I posted this in the Refractors forum, but I suspect there are more people on this forum who could comment about this.
This weekend I finished my test image of M31 using my AT130EDT + Riccardi 0.75x FF/FR + ASI6200MM. I wanted to make sure the scope could accommodate the full-frame sensor of the ASI6200MM. This combo worked great but out of curiosity, I plate-solved subs from each filter I used for the image to obtain the sub's image scale, and then I computed the corresponding focal length. Here is what I found using the following formulas:
pas = 206.265*(px size in microns) = 206.265*3.76 = 775.5564
FL = pas/(image scale)
Filter: image scale (FL)
Blu: 1.1290 (686.941)
Grn: 1.1290 (686.941)
Red: 1.1270 (688.160)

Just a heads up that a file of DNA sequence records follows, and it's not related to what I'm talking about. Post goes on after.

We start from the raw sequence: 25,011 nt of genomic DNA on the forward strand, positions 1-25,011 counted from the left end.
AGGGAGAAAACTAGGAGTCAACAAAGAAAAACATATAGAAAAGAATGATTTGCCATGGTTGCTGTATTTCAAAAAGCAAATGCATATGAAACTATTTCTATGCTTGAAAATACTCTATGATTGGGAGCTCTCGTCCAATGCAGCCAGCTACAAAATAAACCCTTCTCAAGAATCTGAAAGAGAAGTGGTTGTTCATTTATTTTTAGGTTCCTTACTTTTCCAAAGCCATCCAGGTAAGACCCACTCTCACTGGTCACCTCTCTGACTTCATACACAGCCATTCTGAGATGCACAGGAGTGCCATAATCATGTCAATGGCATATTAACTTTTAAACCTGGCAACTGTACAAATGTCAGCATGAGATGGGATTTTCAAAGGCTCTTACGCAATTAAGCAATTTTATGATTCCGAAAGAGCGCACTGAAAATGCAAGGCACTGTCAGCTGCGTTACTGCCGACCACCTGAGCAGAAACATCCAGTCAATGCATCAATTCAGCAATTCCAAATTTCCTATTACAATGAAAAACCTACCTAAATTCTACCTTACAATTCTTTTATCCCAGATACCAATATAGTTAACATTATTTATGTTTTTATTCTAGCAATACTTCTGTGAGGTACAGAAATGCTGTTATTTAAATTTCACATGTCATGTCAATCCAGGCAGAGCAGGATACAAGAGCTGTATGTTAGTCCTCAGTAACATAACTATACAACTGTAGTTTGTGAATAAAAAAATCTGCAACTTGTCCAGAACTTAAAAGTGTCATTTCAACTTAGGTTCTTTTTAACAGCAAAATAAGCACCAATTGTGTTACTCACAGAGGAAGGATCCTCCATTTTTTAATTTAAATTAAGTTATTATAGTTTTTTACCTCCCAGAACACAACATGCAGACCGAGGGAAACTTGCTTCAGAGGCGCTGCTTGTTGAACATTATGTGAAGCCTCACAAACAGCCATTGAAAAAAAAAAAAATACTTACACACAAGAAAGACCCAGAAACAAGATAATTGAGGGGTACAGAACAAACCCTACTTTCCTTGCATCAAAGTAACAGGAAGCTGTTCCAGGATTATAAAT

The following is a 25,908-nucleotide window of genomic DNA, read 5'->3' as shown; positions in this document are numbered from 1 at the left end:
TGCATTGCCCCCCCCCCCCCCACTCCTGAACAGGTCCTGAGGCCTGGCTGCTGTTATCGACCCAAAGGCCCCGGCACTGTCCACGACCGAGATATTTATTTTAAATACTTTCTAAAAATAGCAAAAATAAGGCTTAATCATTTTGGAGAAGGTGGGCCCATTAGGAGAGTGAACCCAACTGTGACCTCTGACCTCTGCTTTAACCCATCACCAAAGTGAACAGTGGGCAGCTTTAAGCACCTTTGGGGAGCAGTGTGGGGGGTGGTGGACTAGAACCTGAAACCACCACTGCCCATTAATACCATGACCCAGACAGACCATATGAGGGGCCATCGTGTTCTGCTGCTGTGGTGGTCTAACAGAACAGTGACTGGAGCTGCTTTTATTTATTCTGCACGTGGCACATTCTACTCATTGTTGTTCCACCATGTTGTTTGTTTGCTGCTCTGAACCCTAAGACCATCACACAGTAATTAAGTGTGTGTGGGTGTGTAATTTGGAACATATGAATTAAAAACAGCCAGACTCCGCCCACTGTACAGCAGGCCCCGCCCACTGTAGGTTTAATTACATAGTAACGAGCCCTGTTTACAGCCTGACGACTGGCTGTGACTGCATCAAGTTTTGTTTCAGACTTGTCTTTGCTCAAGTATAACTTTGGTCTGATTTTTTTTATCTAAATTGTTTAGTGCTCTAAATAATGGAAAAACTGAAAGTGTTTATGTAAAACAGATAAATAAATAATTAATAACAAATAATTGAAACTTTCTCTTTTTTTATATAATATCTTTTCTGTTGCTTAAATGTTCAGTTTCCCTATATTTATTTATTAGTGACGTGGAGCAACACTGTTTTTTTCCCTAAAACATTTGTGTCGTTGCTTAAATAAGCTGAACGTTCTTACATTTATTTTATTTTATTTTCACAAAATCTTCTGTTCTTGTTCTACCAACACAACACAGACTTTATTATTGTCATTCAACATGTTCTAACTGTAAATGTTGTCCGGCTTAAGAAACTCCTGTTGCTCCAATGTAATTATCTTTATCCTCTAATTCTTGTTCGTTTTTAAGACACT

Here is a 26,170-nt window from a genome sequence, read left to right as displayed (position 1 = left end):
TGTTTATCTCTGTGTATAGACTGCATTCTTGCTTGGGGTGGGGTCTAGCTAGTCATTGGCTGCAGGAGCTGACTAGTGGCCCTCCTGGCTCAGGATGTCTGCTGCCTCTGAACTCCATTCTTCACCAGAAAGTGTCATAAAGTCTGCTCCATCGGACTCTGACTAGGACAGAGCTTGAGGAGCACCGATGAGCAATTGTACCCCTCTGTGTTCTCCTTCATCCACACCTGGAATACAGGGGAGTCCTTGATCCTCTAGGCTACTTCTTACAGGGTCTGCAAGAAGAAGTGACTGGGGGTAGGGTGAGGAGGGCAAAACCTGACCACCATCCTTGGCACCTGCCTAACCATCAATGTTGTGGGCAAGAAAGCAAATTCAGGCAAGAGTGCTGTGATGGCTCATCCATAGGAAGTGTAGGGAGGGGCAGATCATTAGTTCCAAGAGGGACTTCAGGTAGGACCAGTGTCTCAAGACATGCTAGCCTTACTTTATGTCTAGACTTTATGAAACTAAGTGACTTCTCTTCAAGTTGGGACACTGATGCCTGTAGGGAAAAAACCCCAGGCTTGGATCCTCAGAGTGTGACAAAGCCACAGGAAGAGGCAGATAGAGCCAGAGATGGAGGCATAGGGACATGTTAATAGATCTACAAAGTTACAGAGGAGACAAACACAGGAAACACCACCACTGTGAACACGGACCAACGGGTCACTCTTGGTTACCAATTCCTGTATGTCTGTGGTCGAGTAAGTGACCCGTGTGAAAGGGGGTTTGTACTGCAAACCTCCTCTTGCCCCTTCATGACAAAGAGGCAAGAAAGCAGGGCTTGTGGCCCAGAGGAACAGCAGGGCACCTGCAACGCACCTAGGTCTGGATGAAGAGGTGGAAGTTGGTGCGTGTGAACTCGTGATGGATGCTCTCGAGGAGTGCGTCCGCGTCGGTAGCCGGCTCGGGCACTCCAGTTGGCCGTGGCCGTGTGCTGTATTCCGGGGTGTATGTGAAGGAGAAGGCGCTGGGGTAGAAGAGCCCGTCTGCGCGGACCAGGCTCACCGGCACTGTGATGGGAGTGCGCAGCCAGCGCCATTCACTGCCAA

Lum: 1.1280 (687.550)
Ha: 1.1270 (688.160)
OIII: 1.1280 (687.550)
Obviously the registration process in PI takes care of the slightly different scales observed here. Since each color would be focused separately using a mono camera but not with a OSC camera, it seems that mono cameras have this additional advantage over OSC cameras for refractors. My conclusion is that unless you have a refractor with perfect color correction, a mono camera plus filters will have a two-fold advantage over a OSC camera with one multi-band filter: not only is there better spatial resolution without a Bayer matrix, you will get smaller star images with a mono camera since individual colors or bands will be individually focused.
BTW, my final image is here:
Edited by LPA, 21 September 2020 - 12:12 PM.